Next Robin Sage Exercise Starts Friday
The next round of the Robin Sage training exercise begins Friday across 15 North Carolina counties as the final test for candidates in the Special Forces qualification course.
About 100 student soldiers will participate in this exercise before graduating and moving on to their first assignments in the Army’s Special Forces community. Robin Sage is a two-week exercise run eight times a year, once for each class of Special Forces candidates. The exercise runs through Oct. 24.
These candidates are students at the U.S. Army John F. Kennedy Special Warfare Center and School, based out of Fort Bragg.
The exercise’s notional country of Pineland encompasses 15 counties in North Carolina, including Moore, Alamance, Anson, Cabarrus, Chatham, Davidson, Guilford, Hoke, Montgo-mery, Randolph, Richmond, Rowan, Scotland, Stanly and Union counties.
Throughout the exercise, Special Forces candidates and Robin Sage role-players not only conduct training missions such as controlled assaults and key-leader engagements, but also live, eat and sleep in these civilian areas, an Army news release said.
All Robin Sage movements and events have been coordinated with public safety officials throughout and within the towns and counties hosting the training, the Army said in a news release. Residents may hear blank gunfire and see occasional flares.
“Controls are in place to ensure there is no risk to persons or property,” the Army release said. “Residents with concerns should contact local law enforcement officials.”
With the help of civilian authorities and local residents, Robin Sage has been conducted since 1974.
Safety is always the command’s top priority, the Army said. The following measures have been implemented:
n Formal written notification is sent to the chiefs of law enforcement agencies in the affected counties, with a follow-up visit from a unit representative.
n All civilian and nonstudent military participants are briefed on procedures to follow if there is contact with law enforcement officials.
n Students will only wear civilian clothes if the situation warrants, as determined by the instructors, and will wear a distinctive armband during these instances. Personnel role-playing as Pineland law enforcement officers wear distinctive hats and armbands, as well.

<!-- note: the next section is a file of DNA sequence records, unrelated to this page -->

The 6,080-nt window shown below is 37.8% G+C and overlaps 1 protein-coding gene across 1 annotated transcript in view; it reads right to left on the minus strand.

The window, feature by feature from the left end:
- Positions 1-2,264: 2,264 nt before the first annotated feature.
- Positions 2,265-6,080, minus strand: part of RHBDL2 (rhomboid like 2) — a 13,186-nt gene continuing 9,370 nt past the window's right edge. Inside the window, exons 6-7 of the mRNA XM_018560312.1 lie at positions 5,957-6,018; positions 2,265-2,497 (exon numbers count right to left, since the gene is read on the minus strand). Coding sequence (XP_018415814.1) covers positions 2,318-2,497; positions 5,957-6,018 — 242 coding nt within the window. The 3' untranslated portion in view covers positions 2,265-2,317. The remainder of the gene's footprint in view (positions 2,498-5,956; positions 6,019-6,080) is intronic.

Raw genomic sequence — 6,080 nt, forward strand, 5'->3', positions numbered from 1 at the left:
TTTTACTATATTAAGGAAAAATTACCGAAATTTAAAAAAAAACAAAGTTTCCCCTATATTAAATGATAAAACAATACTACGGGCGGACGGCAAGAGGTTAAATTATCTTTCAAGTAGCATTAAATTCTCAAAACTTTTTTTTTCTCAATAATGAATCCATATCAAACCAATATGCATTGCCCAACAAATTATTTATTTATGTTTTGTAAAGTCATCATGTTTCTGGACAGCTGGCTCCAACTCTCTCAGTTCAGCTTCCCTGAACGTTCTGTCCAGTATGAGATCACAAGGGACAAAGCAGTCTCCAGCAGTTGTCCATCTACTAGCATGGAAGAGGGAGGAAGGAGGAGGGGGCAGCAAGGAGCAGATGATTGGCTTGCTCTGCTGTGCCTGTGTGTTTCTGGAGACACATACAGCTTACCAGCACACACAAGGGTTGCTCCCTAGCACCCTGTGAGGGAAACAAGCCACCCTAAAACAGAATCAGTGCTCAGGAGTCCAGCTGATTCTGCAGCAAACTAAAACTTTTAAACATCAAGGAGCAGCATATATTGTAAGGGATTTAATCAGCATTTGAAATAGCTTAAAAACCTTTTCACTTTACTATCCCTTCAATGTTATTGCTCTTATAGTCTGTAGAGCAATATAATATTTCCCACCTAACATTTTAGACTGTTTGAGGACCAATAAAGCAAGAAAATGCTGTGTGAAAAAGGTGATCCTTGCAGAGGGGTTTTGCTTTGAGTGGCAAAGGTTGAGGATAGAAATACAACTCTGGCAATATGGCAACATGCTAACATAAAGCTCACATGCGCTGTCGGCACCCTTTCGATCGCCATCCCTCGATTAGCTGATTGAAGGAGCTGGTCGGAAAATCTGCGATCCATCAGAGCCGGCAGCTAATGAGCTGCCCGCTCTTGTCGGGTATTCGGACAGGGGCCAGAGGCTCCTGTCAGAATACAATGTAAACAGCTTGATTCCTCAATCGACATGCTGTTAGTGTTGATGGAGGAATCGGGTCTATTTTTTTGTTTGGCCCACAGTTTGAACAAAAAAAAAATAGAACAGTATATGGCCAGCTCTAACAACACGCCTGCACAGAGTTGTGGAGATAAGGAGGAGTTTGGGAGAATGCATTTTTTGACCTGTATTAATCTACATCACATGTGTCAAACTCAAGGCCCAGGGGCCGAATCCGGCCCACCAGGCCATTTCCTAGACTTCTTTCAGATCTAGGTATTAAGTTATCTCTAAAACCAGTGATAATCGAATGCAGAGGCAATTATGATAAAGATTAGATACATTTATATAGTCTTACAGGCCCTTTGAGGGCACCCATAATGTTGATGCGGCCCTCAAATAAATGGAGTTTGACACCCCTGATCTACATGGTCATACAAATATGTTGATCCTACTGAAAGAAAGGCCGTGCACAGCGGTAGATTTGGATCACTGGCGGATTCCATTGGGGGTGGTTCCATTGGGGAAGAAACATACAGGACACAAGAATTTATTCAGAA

n Training areas and vehicles used during exercises are clearly labeled.
Additional controls were put in place following a tragic incident in 2003 when a Moore County sheriff’s deputy shot and killed one student soldier and wounded another near Robbins. The deputy was unaware that the two soldiers and their civilian driver were part of the training exercise. The soldiers assumed the deputy was part of the scenario.
Civilian and Army investigations cleared the deputy of wrongdoing, determining that it was a tragic case of misunderstanding.
About 200 military service members from units across Fort Bragg will also support the exercise. These military members act as realistic opposing forces and guerrilla freedom fighters, also known as Pineland’s resistance movement.
“These troops play a critical role in the training exercise,” the Army said in the release. “To add realism to the exercise, civilian volunteers throughout the state act as role-players. Participation by these volunteers is crucial to the success of this training, and past trainees attest to the realism they add to the exercise.”
As a part of the exercise, candidates are placed in an environment of political instability characterized by armed conflict, forcing soldiers to analyze and solve problems to meet the challenges of this “real-world” training, the Army said.
During this exercise, these future Special Forces soldiers must infiltrate areas in small groups and train guerrilla forces to liberate Pineland.
Students who successfully complete the training exercise will graduate the Special Forces Qualification Course in a ceremony Aug. 9 in Fayetteville. In addition, foreign military soldiers participating in Robin Sage and the qualification course as part of exchange programs will graduate the course and return to their nation’s military.
“We appreciate the support and consideration the citizens of North Carolina extend to the soldiers participating in the exercise and thank them for their understanding of any inconveniences the training may cause,” the Army said in the release.
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